Table 3.2. Evas primitives

PrimitiveShort description
RectTypical rectangle; useful for clipping too
ImageThe most common Evas object
TextText object; one line only
TextBlockMulti-line text object
LineLine object with start and end points
PolygonGeneral-purpose shape
GradientLinear, radial, rectangular, etc.

Many times you may have found yourself writing several lines of code in order to accomplish something, only to find out that your library already implements it. Avoiding this is easy. Reading beforehand what a library offers, rather than just diving into the code as soon as possible is the obvious solution. For example, Evas implements some basic data structures, so writing an Evas-only application does not mean that you will have to implement them yourself.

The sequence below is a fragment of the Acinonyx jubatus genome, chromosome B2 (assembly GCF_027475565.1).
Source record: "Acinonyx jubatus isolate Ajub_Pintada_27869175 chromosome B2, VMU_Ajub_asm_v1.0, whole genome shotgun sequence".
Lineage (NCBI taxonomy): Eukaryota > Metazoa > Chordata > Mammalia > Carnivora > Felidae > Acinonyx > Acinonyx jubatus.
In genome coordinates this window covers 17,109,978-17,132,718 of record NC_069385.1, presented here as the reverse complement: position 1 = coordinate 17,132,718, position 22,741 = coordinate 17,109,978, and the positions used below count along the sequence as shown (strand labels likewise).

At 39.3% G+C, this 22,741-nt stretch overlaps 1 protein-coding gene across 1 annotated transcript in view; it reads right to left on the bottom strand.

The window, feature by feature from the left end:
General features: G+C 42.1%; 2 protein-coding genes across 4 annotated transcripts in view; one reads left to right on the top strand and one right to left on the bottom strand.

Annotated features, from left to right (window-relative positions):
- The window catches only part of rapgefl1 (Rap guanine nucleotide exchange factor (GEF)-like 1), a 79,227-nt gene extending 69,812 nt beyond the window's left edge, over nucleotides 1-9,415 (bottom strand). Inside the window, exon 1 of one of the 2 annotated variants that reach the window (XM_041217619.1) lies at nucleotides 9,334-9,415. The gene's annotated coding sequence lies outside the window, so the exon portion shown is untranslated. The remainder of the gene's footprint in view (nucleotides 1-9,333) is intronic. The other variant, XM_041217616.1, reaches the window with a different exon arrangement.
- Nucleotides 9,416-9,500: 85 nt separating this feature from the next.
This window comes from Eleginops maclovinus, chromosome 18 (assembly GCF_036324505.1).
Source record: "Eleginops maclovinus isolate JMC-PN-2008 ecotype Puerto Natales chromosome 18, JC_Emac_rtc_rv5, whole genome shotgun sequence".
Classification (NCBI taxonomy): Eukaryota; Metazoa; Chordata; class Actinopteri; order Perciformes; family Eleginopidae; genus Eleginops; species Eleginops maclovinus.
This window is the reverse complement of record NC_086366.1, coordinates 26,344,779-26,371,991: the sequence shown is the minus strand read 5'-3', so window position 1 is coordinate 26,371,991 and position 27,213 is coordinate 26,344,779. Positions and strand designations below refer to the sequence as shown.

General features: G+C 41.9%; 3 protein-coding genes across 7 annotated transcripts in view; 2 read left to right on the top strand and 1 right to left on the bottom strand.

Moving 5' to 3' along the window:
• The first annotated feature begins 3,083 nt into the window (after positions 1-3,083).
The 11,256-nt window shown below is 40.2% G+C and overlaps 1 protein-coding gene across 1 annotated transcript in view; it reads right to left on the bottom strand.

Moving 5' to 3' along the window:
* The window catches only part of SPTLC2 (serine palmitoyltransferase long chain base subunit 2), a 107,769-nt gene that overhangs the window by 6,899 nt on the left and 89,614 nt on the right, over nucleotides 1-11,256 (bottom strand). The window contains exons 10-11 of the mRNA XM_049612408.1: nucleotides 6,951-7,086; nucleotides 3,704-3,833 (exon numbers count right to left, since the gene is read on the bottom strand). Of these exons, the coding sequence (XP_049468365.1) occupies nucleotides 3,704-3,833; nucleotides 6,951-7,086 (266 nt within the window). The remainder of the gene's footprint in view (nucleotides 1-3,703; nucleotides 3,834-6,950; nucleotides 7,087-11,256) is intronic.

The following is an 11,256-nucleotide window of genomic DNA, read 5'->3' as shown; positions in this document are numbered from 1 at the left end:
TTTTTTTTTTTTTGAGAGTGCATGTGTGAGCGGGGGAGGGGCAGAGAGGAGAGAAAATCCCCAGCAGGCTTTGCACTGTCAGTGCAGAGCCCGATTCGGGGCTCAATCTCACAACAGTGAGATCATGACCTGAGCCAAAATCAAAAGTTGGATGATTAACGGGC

• Clipping functions

Clipping means showing only the parts of an object that are contained (constrained) by a second object. Currently Evas supports clipping only to Rectangles.

  • Object data functions

You can attach and retrieve any type of data to an Evas primitive. Storage is performed on a key-data pair fashion.

  • Different display layers

Objects can have different Z-ordering. The layer number is not fixed. Transparency works as expected. That is, creating a transparent object on the upper layer will make objects on the lower level layer visible. Evas makes transparent interfaces really easy, and more importantly fast.

  • Pointer functions

Evas allows you to detect if the (mouse) pointer is within the Canvas, and what are its coordinates. You can even get the state of mouse buttons (if they are pressed or not). You can also translate from screen to Canvas coordinates and vice-versa.